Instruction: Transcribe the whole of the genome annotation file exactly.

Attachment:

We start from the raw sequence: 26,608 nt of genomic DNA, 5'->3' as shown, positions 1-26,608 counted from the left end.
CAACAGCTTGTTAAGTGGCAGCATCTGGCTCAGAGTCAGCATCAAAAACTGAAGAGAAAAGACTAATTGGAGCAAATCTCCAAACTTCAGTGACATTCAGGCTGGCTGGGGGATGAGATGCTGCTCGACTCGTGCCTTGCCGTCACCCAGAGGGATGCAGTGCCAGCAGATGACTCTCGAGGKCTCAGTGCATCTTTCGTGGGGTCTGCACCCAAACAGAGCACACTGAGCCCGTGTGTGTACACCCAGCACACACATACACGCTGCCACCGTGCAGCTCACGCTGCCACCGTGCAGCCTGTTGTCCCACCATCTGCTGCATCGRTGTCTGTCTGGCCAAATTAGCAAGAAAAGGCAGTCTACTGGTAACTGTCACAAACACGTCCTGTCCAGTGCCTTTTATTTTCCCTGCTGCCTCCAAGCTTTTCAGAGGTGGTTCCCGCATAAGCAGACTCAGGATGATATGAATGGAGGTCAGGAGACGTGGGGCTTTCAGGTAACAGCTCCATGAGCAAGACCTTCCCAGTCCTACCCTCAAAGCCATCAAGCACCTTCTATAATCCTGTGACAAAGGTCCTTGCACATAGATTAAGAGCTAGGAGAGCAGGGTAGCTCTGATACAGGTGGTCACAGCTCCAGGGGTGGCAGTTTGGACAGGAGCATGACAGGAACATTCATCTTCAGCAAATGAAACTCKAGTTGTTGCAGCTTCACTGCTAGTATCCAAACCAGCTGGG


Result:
We start from the raw sequence: 26,608 nt of genomic DNA, 5'->3' as shown, positions 1-26,608 counted from the left end.
CAACAGCTTGTTAAGTGGCAGCATCTGGCTCAGAGTCAGCATCAAAAACTGAAGAGAAAAGACTAATTGGAGCAAATCTCCAAACTTCAGTGACATTCAGGCTGGCTGGGGGATGAGATGCTGCTCGACTCGTGCCTTGCCGTCACCCAGAGGGATGCAGTGCCAGCAGATGACTCTCGAGGKCTCAGTGCATCTTTCGTGGGGTCTGCACCCAAACAGAGCACACTGAGCCCGTGTGTGTACACCCAGCACACACATACACGCTGCCACCGTGCAGCTCACGCTGCCACCGTGCAGCCTGTTGTCCCACCATCTGCTGCATCGRTGTCTGTCTGGCCAAATTAGCAAGAAAAGGCAGTCTACTGGTAACTGTCACAAACACGTCCTGTCCAGTGCCTTTTATTTTCCCTGCTGCCTCCAAGCTTTTCAGAGGTGGTTCCCGCATAAGCAGACTCAGGATGATATGAATGGAGGTCAGGAGACGTGGGGCTTTCAGGTAACAGCTCCATGAGCAAGACCTTCCCAGTCCTACCCTCAAAGCCATCAAGCACCTTCTATAATCCTGTGACAAAGGTCCTTGCACATAGATTAAGAGCTAGGAGAGCAGGGTAGCTCTGATACAGGTGGTCACAGCTCCAGGGGTGGCAGTTTGGACAGGAGCATGACAGGAACATTCATCTTCAGCAAATGAAACTCKAGTTGTTGCAGCTTCACTGCTAGTATCCAAACCAGCTGGG